Travelling Safely with Batteries

Oct 24, 2019

With sailors regularly travelling by air to participate in events, one of the most frequent questions asked is how to travel with batteries. This information from the Australian Civil Aviation Safety Authority helps to provide some guidance.

Did you know?

We use batteries to charge most of our portable electronic devices (PEDs) as well as use them in our RC yachts, but they can have serious safety consequences if they're not carried correctly when you're flying.

This happened in 2014 in Melbourne when undeclared lithium batteries were packed into a passenger’s checked bag and short-circuited, igniting a fire in the aircraft’s cargo hold before passengers boarded the flight to Fiji. Click here for the report.

How to carry batteries safely

Watch the CASA safety video - travelling safely with lithium batteries, to learn how to carry everyday batteries safely. Click here to view the video.

Batteries under 100Wh rating

The batteries that power your boat, transmitter, phone, laptop and camera are usually under the 100 watt-hour (Wh) rating. If you're carrying a spare battery that's not in one of these devices, it must be in your carry-on baggage only. Spare batteries, regardless of their size are not to be carried in checked luggage.

It is not recommended to leave batteries
in transmitters or boats - Ed!

Lithium Ion batteries 100-160Wh rating

These are more powerful batteries, and can be found in industrial equipment such as power tools and mobility aids between 100 and 160Wh, they are not generally used for radio sailing (however you should check). You must have approval from your airline before flying.

If the battery is installed in a device, it can be carried in either checked or carry-on baggage. (It is not recommended to leave batteries in transmitters or boats).
If the battery is a spare - that is, the battery is by itself and not contained in equipment - it must be in your carry-on baggage only.

Spare batteries, regardless of their size are not to be carried in checked luggage.

There is a limit of two spare batteries per person. These batteries must only be packed in carry-on luggage and should have their terminals individually protected to minimise the risk of contact other metal objects in your luggage.

How to protect your battery from short circuits

Short-circuiting batteries have been responsible for numerous on-board fires, so it’s important that all spare batteries have their terminals protected properly.

You can do this by:

  • Keeping batteries in original retail packaging or
  • Insulating the battery terminals by taping over exposed terminals or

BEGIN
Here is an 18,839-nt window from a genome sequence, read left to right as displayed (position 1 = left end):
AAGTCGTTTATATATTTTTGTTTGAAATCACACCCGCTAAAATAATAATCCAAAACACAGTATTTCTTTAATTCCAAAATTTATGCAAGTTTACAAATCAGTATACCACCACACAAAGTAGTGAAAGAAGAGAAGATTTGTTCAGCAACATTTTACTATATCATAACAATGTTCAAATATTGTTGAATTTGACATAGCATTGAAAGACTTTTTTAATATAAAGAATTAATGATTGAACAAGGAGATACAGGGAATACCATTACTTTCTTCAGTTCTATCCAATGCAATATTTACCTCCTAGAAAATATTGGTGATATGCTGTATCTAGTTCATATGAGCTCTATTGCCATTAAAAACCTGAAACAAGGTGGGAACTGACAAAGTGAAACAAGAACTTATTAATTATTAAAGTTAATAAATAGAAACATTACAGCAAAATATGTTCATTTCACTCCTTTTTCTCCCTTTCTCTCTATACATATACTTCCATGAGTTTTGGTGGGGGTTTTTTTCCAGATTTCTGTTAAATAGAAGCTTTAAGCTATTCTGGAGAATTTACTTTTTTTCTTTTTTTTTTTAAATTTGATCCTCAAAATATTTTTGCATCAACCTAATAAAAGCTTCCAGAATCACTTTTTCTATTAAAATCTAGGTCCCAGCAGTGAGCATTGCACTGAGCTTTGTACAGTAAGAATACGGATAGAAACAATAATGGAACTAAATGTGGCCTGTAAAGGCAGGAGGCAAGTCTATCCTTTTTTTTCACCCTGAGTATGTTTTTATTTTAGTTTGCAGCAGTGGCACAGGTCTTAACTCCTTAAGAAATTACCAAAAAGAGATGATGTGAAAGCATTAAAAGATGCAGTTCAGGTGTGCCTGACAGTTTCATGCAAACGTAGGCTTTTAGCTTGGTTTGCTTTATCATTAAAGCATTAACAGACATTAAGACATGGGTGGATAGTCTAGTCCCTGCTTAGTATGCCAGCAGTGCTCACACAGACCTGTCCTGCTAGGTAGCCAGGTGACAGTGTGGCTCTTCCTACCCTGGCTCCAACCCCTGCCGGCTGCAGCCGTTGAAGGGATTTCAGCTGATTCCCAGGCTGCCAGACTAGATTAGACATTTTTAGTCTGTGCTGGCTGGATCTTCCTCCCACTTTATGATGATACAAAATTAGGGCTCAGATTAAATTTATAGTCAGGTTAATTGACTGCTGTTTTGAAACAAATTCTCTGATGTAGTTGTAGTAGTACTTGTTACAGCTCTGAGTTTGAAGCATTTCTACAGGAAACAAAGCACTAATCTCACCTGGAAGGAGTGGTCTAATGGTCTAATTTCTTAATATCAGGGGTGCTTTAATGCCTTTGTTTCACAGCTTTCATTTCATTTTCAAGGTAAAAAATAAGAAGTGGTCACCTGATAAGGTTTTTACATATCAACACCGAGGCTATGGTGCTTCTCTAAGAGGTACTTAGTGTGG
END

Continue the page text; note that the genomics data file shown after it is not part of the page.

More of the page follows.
• Placing each battery in a separate plastic bag or protective pouch.

These techniques are also demonstrated in the CASA safety video above.

What’s your watt-hour rating (Wh)?

Most modern batteries have the watt-hour rating (Wh) displayed on their casing so you can see how powerful they are. Some older models might not have their watt-hour rating clearly displayed but you should be able to see the voltage and amp hour which will make calculating the watt-hour simple.

To calculate your battery’s watt-hour rating, you multiply the voltage (V) by the amp hour (Ah).

For example, a 12 volt battery with a 5 amp hour rating will be 60 watt-hours. V x Ah = Wh.

If the battery is rated in milli-amp hours (mAh), divide your final answer by 1000 to arrive at the watt-hours. V x mAh / 1000 = Wh. For example, a 6 volt; 2500 mah battery will be 6 x 2500/1000 = 15 Wh.

Looking after your batteries

Damaged batteries can be dangerous. Whether they’re dropped, smashed, overheated or mistreated in other ways, lithium batteries can become unstable and have been known to ignite fires due to mistreatment. Batteries show clear signs of being unhealthy. Such signs include:

  • Bulging
  • Discolouration
  • Squashed/deformed
  • Spilt case
  • Leaking fluid

If your battery shows any of these signs, it should be replaced. It’s also a good idea not to travel with your batteries fully charged. Keeping charge levels at 40-70% will keep the particles that store energy in their most stable state during travel, minimising the risk of thermal runaway.

Batteries don't last forever and it’s important to monitor them. Continual discharges, over-charges and quick-charges will eventually reduce the battery’s overall capacity and health.

Example 1 - discolouration


Example 2 - bulging caused by overcharging


Example 3 - split casing


Example 4 - the difference between new and old batteries


The information provided in this article has been sourced from the CASA website ( Information provided is to be used as a guide only. This information relates to travel within Australia, for other countries policies may vary. If you are in any doubt, it is recommended that you contact your airline.


Category: General
Posted by: ARYA Publicity